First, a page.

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Lack of leadership is threatening NNMC

SANTA FE, N.M. — In April, the Faculty and Student senates of Northern New Mexico College voted “no confidence” in their administration. A week later, the Board of Regents voted to eliminate several career programs and, with them, the president of the Faculty Senate, who runs Automotive Technology.

Then, financially strapped Northern spent several thousand dollars on newspaper ads with a defensive gloss on recent turmoil at the college by President Nancy Barceló. It also spent $5,000 hiring a private investigative firm for a presumably exculpatory inquiry into alleged assault and retaliation by administration members against a popular and accomplished professor whose tenure approval it reversed.

People rightly ask, what is going on?

Students continue to leave the school because of reduced offerings and cancelled classes. They have to pay more tuition for less service compared to nearby schools. And every move the administration makes only accelerates the process.

Northern has acknowledged the role of two successive tuition hikes in reducing enrollment. The administration’s proposed budget continues destructive cuts of academic programs, withholding appropriate compensation for faculty, targeting anyone who disagrees with their methods for termination. What to do in such a situation? Blame your critics – your own faculty, students and community members – for the “destructive” atmosphere.

It’s time President Barceló shows true leadership. Vice President for Advancement Ricky Serna virtually runs the campus and has far exceeded the legal limits of his position by intruding on purely academic affairs, making decisions about firing and hiring academic staff, even intimidating students who voice dissent on simple matters like tuition. The Northern Board of Regents must live up to its constitutional obligation to exercise rigorous oversight of the school’s administration rather than facilitating its mistakes.

Leadership entails taking responsibility (not just credit) for what occurs on your watch. President Barceló has led the college for four years, and needs to stop blaming the former administration and her current critics for persistent financial and worsening enrollment problems.

Further, one of the major responsibilities of a college president is fundraising. What has President Barceló produced in that regard, aside from what the state Legislature has provided? While Barceló points out she was charged with transitioning to a four-year, comprehensive institution, the school’s mission and the Regents’ legal duties strongly suggest this would entail building upon what was already here – not dismantling programs to make way for an ill-defined new vision she has refused to discuss with faculty or community. Two indications of President Barceló’s insensitive and out-of-touch attitude can be found in her quip that Northern needs to attract “a better caliber of student” and in her surprise at the outrage over dismantling the automotive program.

If the administration cannot even fiscally manage and sustain the existing mix of two- and four-year programs, how in the world are we to believe they are up to the task of building a four-year, comprehensive institution that can compete for students with UNM or NMSU? That goal appears to reflect the personal ambitions and vanity of Regents and presidents more than the needs or market realities of the surrounding area. The administration’s current plan to rely increasingly on low-paid adjunct faculty in place of “unprofitable” full-time professors hardly points in that direction, and directly contradicts her claims to be hiring “more full-time and doctoral-level faculty.”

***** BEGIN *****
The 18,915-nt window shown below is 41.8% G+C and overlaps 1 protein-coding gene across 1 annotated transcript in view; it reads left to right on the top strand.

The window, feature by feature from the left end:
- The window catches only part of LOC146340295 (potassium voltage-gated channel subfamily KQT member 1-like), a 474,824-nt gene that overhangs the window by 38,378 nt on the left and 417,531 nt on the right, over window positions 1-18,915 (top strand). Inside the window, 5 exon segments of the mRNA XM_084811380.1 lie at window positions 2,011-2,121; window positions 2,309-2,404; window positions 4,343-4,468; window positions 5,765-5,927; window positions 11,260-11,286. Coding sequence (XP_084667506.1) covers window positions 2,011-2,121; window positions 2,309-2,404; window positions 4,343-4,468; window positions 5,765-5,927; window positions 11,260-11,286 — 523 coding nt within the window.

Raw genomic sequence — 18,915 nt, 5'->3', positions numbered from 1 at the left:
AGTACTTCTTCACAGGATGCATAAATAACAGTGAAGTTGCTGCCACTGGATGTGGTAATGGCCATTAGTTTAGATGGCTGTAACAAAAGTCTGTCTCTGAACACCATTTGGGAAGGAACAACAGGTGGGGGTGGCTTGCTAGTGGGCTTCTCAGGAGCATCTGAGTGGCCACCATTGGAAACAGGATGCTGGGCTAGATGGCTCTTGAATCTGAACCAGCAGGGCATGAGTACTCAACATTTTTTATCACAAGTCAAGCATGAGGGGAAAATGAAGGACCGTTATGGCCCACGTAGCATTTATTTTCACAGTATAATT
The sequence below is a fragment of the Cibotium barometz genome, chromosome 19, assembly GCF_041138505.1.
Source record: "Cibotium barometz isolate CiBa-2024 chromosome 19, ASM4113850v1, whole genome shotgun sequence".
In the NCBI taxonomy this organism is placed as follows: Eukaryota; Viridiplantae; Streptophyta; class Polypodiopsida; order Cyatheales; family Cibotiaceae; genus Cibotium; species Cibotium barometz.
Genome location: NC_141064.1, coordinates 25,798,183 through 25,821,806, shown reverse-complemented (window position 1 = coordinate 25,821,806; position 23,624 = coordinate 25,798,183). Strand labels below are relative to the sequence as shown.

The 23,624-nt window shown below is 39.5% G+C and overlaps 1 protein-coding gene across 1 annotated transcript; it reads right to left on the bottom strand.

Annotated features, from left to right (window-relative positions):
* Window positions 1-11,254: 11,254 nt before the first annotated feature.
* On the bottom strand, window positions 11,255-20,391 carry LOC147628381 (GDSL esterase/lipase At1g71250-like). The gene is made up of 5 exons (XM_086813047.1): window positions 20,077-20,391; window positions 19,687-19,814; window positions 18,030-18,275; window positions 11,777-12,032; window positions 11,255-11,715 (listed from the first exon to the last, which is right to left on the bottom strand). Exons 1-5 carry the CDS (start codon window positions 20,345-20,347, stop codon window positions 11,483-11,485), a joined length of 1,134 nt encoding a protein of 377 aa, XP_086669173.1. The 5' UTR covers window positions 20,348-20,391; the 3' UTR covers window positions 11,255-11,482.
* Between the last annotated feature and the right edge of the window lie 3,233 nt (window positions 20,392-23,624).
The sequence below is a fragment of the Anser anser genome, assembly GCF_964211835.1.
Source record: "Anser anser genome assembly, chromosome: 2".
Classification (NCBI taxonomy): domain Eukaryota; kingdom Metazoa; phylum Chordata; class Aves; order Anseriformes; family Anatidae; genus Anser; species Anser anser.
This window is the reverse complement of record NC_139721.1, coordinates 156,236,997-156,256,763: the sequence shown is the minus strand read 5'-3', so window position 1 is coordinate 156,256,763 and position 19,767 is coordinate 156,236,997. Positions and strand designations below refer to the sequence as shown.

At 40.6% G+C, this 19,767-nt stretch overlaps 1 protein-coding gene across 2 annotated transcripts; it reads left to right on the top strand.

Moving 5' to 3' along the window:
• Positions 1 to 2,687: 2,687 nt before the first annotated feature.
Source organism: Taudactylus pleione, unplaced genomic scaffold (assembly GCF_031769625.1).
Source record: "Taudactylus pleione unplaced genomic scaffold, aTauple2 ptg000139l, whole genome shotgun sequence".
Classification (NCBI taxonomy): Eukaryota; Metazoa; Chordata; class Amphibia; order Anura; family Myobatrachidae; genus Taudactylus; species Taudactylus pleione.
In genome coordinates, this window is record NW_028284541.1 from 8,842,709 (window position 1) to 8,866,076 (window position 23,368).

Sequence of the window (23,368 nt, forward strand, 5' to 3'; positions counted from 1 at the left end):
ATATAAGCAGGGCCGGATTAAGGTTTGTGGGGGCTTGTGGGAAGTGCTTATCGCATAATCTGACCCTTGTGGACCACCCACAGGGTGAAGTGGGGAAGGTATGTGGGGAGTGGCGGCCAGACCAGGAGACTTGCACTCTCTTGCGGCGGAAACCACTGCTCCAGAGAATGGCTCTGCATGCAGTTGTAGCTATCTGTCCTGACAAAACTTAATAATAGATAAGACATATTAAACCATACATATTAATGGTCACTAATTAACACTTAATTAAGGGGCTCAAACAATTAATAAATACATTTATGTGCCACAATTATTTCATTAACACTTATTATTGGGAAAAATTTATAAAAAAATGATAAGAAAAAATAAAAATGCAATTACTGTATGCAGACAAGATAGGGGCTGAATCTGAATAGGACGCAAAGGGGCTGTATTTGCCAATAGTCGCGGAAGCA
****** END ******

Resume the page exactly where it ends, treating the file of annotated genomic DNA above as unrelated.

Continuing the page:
President Barceló claims to “embrace transparency and communication,” but our experience has been quite the opposite. Those who have questioned policy or offered differing suggestions for fixing the budget, such as curtailing administrative growth and executive salaries, are either ignored, intimidated into silence, or let go.

The process leading up to the announcement of program closures is a prime exhibit for how the administration does NOT deal transparently, honestly or respectfully with its Faculty Senate. The administration came to the surprised Effective Resources Utilization Committee just two weeks before a budget was due with its recommended closures. Serna’s presentation focused on career tech programs slated for “possible” closure based on their financial inefficiency, but without telling how ALL programs at the school performed by those criteria.

The committee objected to the selection and requested full data. These requests were ignored. Despite administration insistence that there was no top-down, pre-existing decision behind the program analysis, the provost told the Faculty Senate more than a year before that faculty tenure was no guarantee of a job if programs were cut for financial reasons.

Serna and Regent (Michael) Branch have scoffed at the notion the administration would retaliate against employees. Yet the administration insists that it is not obligated to give reasons for discharging the numerous employees who have been let go under Barceló’s tenure. Just this week, a talented young instructor was terminated after encouraging the community to participate in the debate over the school’s future. Another employee was terminated after serving as an advisor to the Student Senate, which voted no confidence in the administration.

As Branch said in scoffing at retaliation claims, “Come on.”

This opinion piece, edited for length by the Journal, was signed by 17 people.

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